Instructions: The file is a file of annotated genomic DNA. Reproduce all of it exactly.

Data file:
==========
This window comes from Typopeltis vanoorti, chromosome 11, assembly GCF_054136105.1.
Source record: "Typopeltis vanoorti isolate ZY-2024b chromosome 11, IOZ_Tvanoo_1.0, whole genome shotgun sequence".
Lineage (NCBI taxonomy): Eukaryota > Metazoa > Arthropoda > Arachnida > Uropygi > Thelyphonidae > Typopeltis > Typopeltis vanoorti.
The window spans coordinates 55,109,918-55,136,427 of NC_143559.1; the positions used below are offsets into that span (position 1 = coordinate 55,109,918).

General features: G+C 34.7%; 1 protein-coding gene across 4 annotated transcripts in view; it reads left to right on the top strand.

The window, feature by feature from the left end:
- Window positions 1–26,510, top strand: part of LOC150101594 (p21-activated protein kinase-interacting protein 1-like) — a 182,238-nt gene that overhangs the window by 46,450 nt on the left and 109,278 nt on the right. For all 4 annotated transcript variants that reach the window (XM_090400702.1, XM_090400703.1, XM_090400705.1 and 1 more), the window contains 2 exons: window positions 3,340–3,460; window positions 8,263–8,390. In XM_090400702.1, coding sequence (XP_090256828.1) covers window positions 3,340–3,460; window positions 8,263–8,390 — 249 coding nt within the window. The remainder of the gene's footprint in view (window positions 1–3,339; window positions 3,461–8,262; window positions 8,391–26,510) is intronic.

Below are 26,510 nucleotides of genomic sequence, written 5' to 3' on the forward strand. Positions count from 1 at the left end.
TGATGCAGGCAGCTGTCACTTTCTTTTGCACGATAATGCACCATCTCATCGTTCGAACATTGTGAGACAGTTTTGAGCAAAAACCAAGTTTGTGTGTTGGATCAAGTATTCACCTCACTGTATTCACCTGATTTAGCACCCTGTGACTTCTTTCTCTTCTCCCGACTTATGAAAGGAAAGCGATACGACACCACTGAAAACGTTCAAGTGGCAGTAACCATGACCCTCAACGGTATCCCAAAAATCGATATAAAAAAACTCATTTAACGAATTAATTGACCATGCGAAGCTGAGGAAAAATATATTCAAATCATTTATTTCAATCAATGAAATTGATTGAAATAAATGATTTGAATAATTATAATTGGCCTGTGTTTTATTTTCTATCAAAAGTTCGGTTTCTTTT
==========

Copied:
This window comes from Typopeltis vanoorti, chromosome 11, assembly GCF_054136105.1.
Source record: "Typopeltis vanoorti isolate ZY-2024b chromosome 11, IOZ_Tvanoo_1.0, whole genome shotgun sequence".
Lineage (NCBI taxonomy): Eukaryota > Metazoa > Arthropoda > Arachnida > Uropygi > Thelyphonidae > Typopeltis > Typopeltis vanoorti.
The window spans coordinates 55,109,918-55,136,427 of NC_143559.1; the positions used below are offsets into that span (position 1 = coordinate 55,109,918).

General features: G+C 34.7%; 1 protein-coding gene across 4 annotated transcripts in view; it reads left to right on the top strand.

The window, feature by feature from the left end:
- Window positions 1–26,510, top strand: part of LOC150101594 (p21-activated protein kinase-interacting protein 1-like) — a 182,238-nt gene that overhangs the window by 46,450 nt on the left and 109,278 nt on the right. For all 4 annotated transcript variants that reach the window (XM_090400702.1, XM_090400703.1, XM_090400705.1 and 1 more), the window contains 2 exons: window positions 3,340–3,460; window positions 8,263–8,390. In XM_090400702.1, coding sequence (XP_090256828.1) covers window positions 3,340–3,460; window positions 8,263–8,390 — 249 coding nt within the window. The remainder of the gene's footprint in view (window positions 1–3,339; window positions 3,461–8,262; window positions 8,391–26,510) is intronic.

Below are 26,510 nucleotides of genomic sequence, written 5' to 3' on the forward strand. Positions count from 1 at the left end.
TGATGCAGGCAGCTGTCACTTTCTTTTGCACGATAATGCACCATCTCATCGTTCGAACATTGTGAGACAGTTTTGAGCAAAAACCAAGTTTGTGTGTTGGATCAAGTATTCACCTCACTGTATTCACCTGATTTAGCACCCTGTGACTTCTTTCTCTTCTCCCGACTTATGAAAGGAAAGCGATACGACACCACTGAAAACGTTCAAGTGGCAGTAACCATGACCCTCAACGGTATCCCAAAAATCGATATAAAAAAACTCATTTAACGAATTAATTGACCATGCGAAGCTGAGGAAAAATATATTCAAATCATTTATTTCAATCAATGAAATTGATTGAAATAAATGATTTGAATAATTATAATTGGCCTGTGTTTTATTTTCTATCAAAAGTTCGGTTTCTTTT